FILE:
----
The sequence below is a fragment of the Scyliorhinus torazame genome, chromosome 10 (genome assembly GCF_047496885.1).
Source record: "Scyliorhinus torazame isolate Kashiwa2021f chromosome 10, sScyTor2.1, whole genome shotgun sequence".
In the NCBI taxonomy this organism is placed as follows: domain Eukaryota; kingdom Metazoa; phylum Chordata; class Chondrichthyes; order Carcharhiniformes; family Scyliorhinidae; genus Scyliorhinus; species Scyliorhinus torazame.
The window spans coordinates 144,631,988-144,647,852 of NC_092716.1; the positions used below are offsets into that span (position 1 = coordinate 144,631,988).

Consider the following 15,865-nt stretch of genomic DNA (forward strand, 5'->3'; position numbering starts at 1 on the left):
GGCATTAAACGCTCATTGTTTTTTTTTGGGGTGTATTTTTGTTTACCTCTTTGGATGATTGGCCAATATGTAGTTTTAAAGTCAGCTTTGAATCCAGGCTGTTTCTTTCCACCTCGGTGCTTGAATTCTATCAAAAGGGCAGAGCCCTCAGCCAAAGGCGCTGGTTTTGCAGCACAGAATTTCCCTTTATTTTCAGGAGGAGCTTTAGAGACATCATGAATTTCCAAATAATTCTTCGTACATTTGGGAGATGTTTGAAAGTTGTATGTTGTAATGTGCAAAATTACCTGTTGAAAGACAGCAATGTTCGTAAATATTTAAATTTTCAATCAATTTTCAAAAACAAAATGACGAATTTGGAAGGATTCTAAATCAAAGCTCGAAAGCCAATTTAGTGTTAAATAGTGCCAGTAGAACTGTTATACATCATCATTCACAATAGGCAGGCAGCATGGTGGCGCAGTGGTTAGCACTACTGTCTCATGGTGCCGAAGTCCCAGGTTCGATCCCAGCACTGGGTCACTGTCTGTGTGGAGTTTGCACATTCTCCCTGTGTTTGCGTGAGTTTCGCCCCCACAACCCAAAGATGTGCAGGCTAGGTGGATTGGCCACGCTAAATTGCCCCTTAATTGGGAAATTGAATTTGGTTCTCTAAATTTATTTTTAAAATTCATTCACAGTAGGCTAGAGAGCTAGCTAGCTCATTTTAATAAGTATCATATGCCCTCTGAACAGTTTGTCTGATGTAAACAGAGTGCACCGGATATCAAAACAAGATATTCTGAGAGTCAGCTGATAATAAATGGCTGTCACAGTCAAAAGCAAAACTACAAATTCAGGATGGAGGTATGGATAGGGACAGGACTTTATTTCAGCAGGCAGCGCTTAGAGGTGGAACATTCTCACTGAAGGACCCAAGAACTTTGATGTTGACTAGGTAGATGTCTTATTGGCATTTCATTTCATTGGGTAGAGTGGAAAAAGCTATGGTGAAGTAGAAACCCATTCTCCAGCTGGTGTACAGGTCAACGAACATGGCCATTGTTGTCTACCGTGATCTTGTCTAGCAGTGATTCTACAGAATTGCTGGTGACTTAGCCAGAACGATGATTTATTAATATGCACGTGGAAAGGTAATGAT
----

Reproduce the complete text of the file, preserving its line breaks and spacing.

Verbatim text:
The sequence below is a fragment of the Scyliorhinus torazame genome, chromosome 10 (genome assembly GCF_047496885.1).
Source record: "Scyliorhinus torazame isolate Kashiwa2021f chromosome 10, sScyTor2.1, whole genome shotgun sequence".
In the NCBI taxonomy this organism is placed as follows: domain Eukaryota; kingdom Metazoa; phylum Chordata; class Chondrichthyes; order Carcharhiniformes; family Scyliorhinidae; genus Scyliorhinus; species Scyliorhinus torazame.
The window spans coordinates 144,631,988-144,647,852 of NC_092716.1; the positions used below are offsets into that span (position 1 = coordinate 144,631,988).

Consider the following 15,865-nt stretch of genomic DNA (forward strand, 5'->3'; position numbering starts at 1 on the left):
GGCATTAAACGCTCATTGTTTTTTTTTGGGGTGTATTTTTGTTTACCTCTTTGGATGATTGGCCAATATGTAGTTTTAAAGTCAGCTTTGAATCCAGGCTGTTTCTTTCCACCTCGGTGCTTGAATTCTATCAAAAGGGCAGAGCCCTCAGCCAAAGGCGCTGGTTTTGCAGCACAGAATTTCCCTTTATTTTCAGGAGGAGCTTTAGAGACATCATGAATTTCCAAATAATTCTTCGTACATTTGGGAGATGTTTGAAAGTTGTATGTTGTAATGTGCAAAATTACCTGTTGAAAGACAGCAATGTTCGTAAATATTTAAATTTTCAATCAATTTTCAAAAACAAAATGACGAATTTGGAAGGATTCTAAATCAAAGCTCGAAAGCCAATTTAGTGTTAAATAGTGCCAGTAGAACTGTTATACATCATCATTCACAATAGGCAGGCAGCATGGTGGCGCAGTGGTTAGCACTACTGTCTCATGGTGCCGAAGTCCCAGGTTCGATCCCAGCACTGGGTCACTGTCTGTGTGGAGTTTGCACATTCTCCCTGTGTTTGCGTGAGTTTCGCCCCCACAACCCAAAGATGTGCAGGCTAGGTGGATTGGCCACGCTAAATTGCCCCTTAATTGGGAAATTGAATTTGGTTCTCTAAATTTATTTTTAAAATTCATTCACAGTAGGCTAGAGAGCTAGCTAGCTCATTTTAATAAGTATCATATGCCCTCTGAACAGTTTGTCTGATGTAAACAGAGTGCACCGGATATCAAAACAAGATATTCTGAGAGTCAGCTGATAATAAATGGCTGTCACAGTCAAAAGCAAAACTACAAATTCAGGATGGAGGTATGGATAGGGACAGGACTTTATTTCAGCAGGCAGCGCTTAGAGGTGGAACATTCTCACTGAAGGACCCAAGAACTTTGATGTTGACTAGGTAGATGTCTTATTGGCATTTCATTTCATTGGGTAGAGTGGAAAAAGCTATGGTGAAGTAGAAACCCATTCTCCAGCTGGTGTACAGGTCAACGAACATGGCCATTGTTGTCTACCGTGATCTTGTCTAGCAGTGATTCTACAGAATTGCTGGTGACTTAGCCAGAACGATGATTTATTAATATGCACGTGGAAAGGTAATGAT